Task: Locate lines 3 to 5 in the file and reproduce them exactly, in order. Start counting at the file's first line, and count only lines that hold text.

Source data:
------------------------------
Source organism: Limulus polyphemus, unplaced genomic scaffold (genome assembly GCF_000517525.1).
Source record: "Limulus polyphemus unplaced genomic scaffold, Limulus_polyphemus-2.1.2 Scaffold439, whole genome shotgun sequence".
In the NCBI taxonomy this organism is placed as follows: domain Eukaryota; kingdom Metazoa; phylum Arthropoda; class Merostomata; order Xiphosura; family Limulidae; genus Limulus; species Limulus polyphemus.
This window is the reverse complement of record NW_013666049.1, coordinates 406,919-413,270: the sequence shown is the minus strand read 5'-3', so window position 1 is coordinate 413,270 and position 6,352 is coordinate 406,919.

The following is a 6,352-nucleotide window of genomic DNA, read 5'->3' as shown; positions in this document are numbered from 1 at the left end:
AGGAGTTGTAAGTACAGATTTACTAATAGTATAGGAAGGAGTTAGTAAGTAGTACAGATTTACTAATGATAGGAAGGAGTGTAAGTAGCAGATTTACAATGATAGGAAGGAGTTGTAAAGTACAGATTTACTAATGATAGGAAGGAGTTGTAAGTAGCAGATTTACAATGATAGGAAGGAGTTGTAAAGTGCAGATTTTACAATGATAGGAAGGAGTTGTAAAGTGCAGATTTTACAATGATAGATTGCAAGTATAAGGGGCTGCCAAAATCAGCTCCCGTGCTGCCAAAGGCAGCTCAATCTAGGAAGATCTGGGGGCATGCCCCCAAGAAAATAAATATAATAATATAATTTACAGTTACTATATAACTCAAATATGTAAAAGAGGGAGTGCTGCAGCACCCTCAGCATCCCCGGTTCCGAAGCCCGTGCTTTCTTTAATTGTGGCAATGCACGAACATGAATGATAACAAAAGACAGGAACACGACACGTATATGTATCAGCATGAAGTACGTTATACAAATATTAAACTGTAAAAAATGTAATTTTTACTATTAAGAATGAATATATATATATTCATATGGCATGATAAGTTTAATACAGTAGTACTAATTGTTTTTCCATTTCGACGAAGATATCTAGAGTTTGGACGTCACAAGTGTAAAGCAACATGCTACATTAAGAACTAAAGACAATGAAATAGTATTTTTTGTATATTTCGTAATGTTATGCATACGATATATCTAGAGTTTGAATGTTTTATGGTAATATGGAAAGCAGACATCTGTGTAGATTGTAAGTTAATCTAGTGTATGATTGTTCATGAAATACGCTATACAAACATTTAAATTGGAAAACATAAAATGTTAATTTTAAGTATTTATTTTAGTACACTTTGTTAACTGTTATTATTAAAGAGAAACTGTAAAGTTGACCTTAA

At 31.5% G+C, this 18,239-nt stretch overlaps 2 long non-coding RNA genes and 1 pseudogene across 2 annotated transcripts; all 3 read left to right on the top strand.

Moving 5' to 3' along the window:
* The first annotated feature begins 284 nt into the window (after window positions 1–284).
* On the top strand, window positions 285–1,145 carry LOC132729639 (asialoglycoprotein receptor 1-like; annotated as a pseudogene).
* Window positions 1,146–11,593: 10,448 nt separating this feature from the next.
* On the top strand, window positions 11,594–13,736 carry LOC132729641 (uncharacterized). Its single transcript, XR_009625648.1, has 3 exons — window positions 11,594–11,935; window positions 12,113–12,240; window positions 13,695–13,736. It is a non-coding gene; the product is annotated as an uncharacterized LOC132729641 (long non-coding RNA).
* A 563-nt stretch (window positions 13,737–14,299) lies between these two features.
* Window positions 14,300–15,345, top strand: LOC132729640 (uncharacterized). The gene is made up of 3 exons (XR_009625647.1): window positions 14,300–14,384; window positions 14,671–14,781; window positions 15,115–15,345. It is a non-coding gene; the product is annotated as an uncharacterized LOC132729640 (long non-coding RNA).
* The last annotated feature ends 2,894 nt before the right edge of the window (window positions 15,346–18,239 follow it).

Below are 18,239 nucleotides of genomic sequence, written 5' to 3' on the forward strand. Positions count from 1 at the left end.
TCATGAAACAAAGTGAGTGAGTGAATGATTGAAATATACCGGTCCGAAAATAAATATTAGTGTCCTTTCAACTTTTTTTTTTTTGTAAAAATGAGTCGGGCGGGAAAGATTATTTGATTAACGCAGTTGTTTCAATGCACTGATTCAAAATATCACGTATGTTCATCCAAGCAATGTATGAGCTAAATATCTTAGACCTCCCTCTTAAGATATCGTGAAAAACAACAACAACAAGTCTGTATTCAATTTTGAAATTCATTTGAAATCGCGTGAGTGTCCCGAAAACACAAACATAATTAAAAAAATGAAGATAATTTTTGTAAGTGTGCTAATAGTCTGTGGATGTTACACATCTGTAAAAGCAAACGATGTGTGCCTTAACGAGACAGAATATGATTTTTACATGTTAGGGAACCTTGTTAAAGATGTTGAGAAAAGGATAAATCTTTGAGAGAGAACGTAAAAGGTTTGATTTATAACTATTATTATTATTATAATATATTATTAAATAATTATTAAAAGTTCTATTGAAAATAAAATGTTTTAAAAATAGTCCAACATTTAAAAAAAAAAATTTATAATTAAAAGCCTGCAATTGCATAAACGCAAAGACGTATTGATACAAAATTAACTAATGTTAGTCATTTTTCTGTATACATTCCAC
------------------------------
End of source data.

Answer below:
In the NCBI taxonomy this organism is placed as follows: domain Eukaryota; kingdom Metazoa; phylum Arthropoda; class Merostomata; order Xiphosura; family Limulidae; genus Limulus; species Limulus polyphemus.
This window is the reverse complement of record NW_013666049.1, coordinates 406,919-413,270: the sequence shown is the minus strand read 5'-3', so window position 1 is coordinate 413,270 and position 6,352 is coordinate 406,919.

The following is a 6,352-nucleotide window of genomic DNA, read 5'->3' as shown; positions in this document are numbered from 1 at the left end: